The LGBTQIA+ community largely encompasses a whole host of wonderfully various identities, with our knowledge of sexuality and identity only continuing to grow. Terms like asexual, pansexual and abrosexual (just to name a few) have positively widened our understanding of sexual and romantic experiences. And yet, they very seldom get a spotlight in mainstream media. One of those woefully underrepresented and misunderstood is demisexuality.
In order to highlight and explain this identity as accurately and ethically as possible, Screen Shot spoke to users of the r/demisexuality subreddit (which hosts over 50,000 members) to discuss the identity and its misconceptions, hardships that demisexual people often face and why representation is so important.
Before we get into the details of what demisexuality stands for, it is important to note that the information provided in this piece is not an indication of how every demisexual feels around their identity. Sexuality is a unique, complex and individualised experience—it is not a monolith—and so, the details below should not be viewed as generalisations of such an (or any other) identity. Alright, let’s dive in.
The simplest way of defining demisexuality is that it is a sexual orientation whereby a deep bond or connection needs to be established for people to feel sexual attraction. According to the Demisexual Resource Center, demisexual people experience sexual attraction to another person quite rarely in relation to the general population. Now that’s the simple Google definition, but it is definitely more complex than that.
“Every single sexual identity expresses how people specifically feel attraction. Heterosexuals are attracted to those of the opposite gender, bisexuals are attracted to two or more genders, and this continues to be seen in the asexuality spectrum as asexuals are attracted to no one. Demisexuality is the same as asexuality but with an asterisk of exception,” writes demisexual user slightlysheepie. It falls somewhat in the spectrum of asexuality until such an exception is made, and for some demisexuals, this exception also comes in varying strengths and degrees.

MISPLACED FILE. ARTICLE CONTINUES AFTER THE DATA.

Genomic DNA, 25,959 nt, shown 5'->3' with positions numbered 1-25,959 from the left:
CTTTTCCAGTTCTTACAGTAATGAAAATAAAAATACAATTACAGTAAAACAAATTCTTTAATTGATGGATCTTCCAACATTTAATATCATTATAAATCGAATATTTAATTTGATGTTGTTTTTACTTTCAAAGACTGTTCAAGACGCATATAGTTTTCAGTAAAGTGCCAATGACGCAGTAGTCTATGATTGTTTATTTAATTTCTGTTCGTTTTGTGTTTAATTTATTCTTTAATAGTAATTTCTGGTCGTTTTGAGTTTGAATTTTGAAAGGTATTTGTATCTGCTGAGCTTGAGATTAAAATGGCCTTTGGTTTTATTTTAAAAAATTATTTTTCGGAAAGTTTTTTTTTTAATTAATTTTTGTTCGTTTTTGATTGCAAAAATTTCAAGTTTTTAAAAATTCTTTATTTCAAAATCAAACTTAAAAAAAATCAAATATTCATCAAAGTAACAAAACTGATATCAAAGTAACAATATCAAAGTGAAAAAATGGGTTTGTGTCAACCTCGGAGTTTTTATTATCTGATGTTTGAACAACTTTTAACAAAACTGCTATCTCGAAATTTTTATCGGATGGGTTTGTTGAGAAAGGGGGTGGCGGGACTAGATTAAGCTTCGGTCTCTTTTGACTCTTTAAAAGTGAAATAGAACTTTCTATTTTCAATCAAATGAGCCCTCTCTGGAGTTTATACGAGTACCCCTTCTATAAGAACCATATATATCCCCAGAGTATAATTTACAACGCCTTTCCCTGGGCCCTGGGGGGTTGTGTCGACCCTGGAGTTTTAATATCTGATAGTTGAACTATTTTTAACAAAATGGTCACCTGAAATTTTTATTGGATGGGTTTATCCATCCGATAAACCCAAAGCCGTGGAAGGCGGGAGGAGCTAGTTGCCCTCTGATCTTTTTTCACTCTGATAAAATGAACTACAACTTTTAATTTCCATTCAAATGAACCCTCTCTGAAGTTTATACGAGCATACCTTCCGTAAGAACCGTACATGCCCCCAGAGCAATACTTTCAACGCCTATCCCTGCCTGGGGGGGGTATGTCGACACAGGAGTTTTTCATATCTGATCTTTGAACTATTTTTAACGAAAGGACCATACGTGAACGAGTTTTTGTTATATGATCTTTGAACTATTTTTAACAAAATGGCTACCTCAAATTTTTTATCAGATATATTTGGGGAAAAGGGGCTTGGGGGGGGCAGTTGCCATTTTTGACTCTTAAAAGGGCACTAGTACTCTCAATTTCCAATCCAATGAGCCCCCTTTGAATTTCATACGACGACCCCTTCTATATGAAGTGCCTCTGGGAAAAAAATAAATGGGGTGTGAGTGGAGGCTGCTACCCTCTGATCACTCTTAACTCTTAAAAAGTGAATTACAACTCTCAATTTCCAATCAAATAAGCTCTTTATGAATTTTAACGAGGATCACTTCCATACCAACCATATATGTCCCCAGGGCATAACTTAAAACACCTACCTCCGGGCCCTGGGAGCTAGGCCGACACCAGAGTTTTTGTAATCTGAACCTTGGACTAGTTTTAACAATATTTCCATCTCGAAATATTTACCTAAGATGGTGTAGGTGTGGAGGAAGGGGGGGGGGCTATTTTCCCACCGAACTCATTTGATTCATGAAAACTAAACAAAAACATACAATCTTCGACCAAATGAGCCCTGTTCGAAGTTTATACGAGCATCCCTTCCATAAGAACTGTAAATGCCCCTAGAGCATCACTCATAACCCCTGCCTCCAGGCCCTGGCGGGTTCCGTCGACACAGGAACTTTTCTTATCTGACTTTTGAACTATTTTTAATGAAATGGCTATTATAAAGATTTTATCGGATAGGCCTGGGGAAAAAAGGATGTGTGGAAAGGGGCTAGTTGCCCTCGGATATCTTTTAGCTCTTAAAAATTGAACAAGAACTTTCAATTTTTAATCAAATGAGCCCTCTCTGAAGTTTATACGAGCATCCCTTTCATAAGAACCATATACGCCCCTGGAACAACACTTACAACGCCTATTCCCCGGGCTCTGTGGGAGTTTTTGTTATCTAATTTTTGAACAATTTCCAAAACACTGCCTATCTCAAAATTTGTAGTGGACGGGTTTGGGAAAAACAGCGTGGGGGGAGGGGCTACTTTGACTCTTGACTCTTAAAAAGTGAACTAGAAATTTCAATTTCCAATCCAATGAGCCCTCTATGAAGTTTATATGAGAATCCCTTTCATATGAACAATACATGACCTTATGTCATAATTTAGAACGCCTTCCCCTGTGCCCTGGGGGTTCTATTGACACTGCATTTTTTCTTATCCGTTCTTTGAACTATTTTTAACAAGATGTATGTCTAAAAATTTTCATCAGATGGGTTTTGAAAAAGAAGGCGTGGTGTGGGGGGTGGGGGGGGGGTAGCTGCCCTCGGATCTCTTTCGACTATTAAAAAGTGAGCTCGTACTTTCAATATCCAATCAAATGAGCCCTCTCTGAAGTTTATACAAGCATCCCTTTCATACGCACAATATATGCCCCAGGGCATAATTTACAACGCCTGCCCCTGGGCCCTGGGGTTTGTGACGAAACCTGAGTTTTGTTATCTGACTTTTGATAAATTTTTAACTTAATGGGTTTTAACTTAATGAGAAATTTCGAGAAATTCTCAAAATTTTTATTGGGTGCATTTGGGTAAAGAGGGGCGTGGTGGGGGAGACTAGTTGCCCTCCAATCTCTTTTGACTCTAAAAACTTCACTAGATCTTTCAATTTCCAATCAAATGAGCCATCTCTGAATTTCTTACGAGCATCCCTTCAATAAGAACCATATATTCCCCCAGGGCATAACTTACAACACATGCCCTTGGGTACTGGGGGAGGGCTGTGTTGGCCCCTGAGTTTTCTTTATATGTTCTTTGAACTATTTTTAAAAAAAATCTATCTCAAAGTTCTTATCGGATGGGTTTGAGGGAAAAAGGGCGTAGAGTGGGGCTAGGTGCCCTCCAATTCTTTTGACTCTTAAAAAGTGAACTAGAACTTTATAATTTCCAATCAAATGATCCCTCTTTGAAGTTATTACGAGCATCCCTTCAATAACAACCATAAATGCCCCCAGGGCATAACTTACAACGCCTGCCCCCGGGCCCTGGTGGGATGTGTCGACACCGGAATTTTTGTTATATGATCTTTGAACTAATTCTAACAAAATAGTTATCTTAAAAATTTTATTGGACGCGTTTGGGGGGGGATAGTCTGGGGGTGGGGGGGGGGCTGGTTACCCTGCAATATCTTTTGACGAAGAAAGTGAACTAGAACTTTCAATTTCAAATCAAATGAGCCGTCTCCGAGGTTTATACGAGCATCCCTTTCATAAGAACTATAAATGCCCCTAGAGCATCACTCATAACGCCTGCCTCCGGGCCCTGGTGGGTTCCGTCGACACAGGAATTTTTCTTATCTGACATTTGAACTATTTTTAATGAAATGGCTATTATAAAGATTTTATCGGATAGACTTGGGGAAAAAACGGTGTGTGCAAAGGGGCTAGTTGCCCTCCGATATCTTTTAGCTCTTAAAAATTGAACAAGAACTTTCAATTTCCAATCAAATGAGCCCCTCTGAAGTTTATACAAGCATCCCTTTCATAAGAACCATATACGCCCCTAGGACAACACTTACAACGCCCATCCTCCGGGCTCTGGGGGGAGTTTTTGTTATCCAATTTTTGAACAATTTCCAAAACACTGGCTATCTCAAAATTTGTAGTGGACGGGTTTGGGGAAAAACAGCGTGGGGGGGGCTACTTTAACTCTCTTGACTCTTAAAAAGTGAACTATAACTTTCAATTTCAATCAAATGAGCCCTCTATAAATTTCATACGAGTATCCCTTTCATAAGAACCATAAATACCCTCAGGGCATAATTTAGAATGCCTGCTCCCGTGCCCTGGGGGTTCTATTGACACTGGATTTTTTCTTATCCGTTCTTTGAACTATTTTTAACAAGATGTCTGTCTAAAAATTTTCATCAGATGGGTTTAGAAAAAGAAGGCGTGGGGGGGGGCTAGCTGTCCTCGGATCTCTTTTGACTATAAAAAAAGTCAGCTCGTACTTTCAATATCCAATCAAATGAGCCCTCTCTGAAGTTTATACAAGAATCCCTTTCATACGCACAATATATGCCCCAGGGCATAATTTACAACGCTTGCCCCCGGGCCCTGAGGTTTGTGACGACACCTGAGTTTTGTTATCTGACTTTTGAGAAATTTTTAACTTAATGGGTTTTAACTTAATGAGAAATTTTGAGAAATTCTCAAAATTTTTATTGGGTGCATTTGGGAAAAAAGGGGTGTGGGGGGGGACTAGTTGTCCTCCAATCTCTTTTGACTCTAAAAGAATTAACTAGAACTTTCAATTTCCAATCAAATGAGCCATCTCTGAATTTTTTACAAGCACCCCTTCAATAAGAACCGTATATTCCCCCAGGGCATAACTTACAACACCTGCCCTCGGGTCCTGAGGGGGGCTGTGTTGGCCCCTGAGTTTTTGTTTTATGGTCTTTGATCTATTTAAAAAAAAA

The time it may take to form such a bond can change from person to person and even when such an emotional connection does occur, it does not guarantee sexual attraction. The users of the subreddit highlighted to Screen Shot through their knowledge that this identity is based really on how demisexual people experience attraction and not just comfortability around physical sexual intimacy. Slightlysheepie continued that attraction itself is complicated, “There’s aesthetic attraction, romantic attraction, and also ‘sexual attraction’, which is in quotes because I feel it’s more accurate to say physical attraction.” This lack of detailed information around the identity has led to much misinformation.
Due to the lack of prevalent and mainstream conversations about this identity, there are large swathes of misconceptions around what it means and how demisexual people are viewed. These can then manifest as unfair attitudes to this valid sexuality. It is important to counter and correct these misconceptions so that demisexuality can be better understood.
Perhaps the biggest and most common misconception is that demisexuality is just a ‘normal’ way of experiencing and engaging in sexual attraction. That they simply just wait and see whether they want to become intimate with someone, however, this is not the case. According to thegaytay, the above misunderstanding is simply “false” as once again, a distinction must be made when using the word attraction. Sexual attraction does not necessarily equate into a need for physical sexual intimacy.